Film festivals. As places where you get the chance to see a movie before most anyone else, film festivals have always intrigued me. With most of today’s theatrical endeavors, you are bombarded with so much marketing that you have preconceived notions before even viewing the end product. So when we are friends over at Artsploitation Films asked us to review a new film Counter Clockwise, I was instantly excited to jump in. Counter Clockwise is a sci-fi thriller, with some mystery and dark comedy elements. I know that sounds like a lot of different genres, but it wouldn’t be prudent to leave any of those out.
We jump right into the film with lead character Ethan, who had me picturing a slightly younger Brian Posehn throughout the whole movie. Then again, this film is based on time travel… just maybe… never mind, I am getting ahead of myself (intentional time travel pun). Ethan is working on the final preparations of a teleportation device with his partner Ceil. I instantly began to dislike Ethan because they decide to experiment on Charlie the One Eyed Dog; there must be a million other options before sending your trustworthy companion through the machine. Luckily, Ethan becomes more likable as the film goes along, which is helped by the fact that Charlie survives and reappears a few hours later. Before he does though, we see Ethan going home to his lovely wife, who may be pregnant and might be one of the most stunning actresses I have seen in a long time. I had wondered how Ethan was able to marry a woman so seemingly out of his league until I remembered he is brilliant and built a time machine (much to my chagrin). Then again, he set out to build a teleportation device not a time machine.
After a few hours, Ethan sees Charlie reappear and goes back to the lab. He decides to not tell his partner, forgets about any responsibilities to his possibly pregnant wife, and just jumps straight into testing the machine on himself, with no regard to anyone who might need him if something went wrong. Luckily, the computer is fully calibrated to the human body once he injects the tracking chip into his arm, and he can leap right in without worrying about many silly calibrations.
Somehow he reappears into the lab where all the electronics are powered off and covered with sheets. Apparently the machine is not needed to return? He of course is accused of trespassing and chased by security. Between him being a bigger man and assuming he doesn’t exercise much being a scientist in the lab all day, he can book it and outrun so many people in this film. He has the speed of Usain Bolt and the stamina of Ron Jeremy. Shortly after his emergence, he discovers six months have passed and he is the number one suspect in the murder of his wife and sister, which occurred on the day he left/disappeared.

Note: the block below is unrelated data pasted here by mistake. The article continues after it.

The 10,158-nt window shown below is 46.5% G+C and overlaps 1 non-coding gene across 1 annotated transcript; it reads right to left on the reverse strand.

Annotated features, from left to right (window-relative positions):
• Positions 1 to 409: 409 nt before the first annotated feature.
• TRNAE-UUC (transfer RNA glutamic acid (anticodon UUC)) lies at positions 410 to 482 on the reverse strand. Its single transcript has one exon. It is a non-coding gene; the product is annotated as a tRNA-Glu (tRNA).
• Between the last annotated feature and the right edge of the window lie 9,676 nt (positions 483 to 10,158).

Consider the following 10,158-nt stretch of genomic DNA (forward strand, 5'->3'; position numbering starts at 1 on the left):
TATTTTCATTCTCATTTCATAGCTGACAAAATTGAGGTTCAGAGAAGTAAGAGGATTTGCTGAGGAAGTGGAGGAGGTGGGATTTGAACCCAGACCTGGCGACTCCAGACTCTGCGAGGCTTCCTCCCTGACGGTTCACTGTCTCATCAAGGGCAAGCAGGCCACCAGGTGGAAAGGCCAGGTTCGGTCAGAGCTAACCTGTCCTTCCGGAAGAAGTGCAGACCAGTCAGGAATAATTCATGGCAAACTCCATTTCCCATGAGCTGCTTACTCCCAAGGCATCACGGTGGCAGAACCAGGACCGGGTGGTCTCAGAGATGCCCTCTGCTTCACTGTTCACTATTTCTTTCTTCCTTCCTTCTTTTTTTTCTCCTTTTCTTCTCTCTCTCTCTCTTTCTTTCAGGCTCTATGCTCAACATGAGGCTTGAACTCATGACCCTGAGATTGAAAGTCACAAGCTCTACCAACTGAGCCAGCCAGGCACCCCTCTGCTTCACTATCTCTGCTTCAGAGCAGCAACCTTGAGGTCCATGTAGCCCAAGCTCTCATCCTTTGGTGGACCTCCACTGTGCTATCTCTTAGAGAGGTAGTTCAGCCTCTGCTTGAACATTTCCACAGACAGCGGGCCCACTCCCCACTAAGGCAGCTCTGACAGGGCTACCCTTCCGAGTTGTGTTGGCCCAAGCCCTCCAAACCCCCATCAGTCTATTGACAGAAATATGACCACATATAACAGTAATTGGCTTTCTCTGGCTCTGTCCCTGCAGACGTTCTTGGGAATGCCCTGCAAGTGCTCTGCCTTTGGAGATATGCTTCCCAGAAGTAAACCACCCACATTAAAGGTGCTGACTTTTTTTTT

Everything said above happens in the first twenty minutes of the film and leaves a ton of story left to explore as I don’t want to spoil such a new film. Will Ethan find the murderer? Was Ethan somehow responsible? Will he use the time machine to make things worse? Will there be points where he has to dodge his current self? If you are familiar with time travel movies you will certainly notice most of the common tropes and themes apparent throughout. The dark comedy aspect of it certainly adds something different. Unfortunately, the comedic tone isn’t really obvious until the second half of the film, and makes it feel like you are watching two distinct films instead of one fluid offering. There are also some questionable quick cuts and some very strange choices on cinematic shots. Because this film isn’t out in theaters for a few months, I watched a streaming version on my PC versus a disc on my home theater. This lead me to use some 7.1 Surround Sound headphones. In the middle parts of the film there are some voices and dialogue that was really loud and made me have to keep adjusting the volume. I would assume the film is still in editing and things like that will be cleaned up for the final version.
It should come as no surprise that this is not a big budget movie and stays on a fairly small scale. Being a fan of these types of film, I feel that quite a bit was extracted from each scene and set pieces and doesn’t detract from the enjoyment of the movie.
Overall, I feel like Counter Clockwise is a slow burn and takes a little bit long to gear up and get going. The different tone of the film between the two halves may also turn away some viewers. Having said that, those that want something different and/or want to mix genres will be in for a pleasant surprise. I can easily see this film being a future cult classic down the road and something to watch with friends.
You can pre-order the DVD here.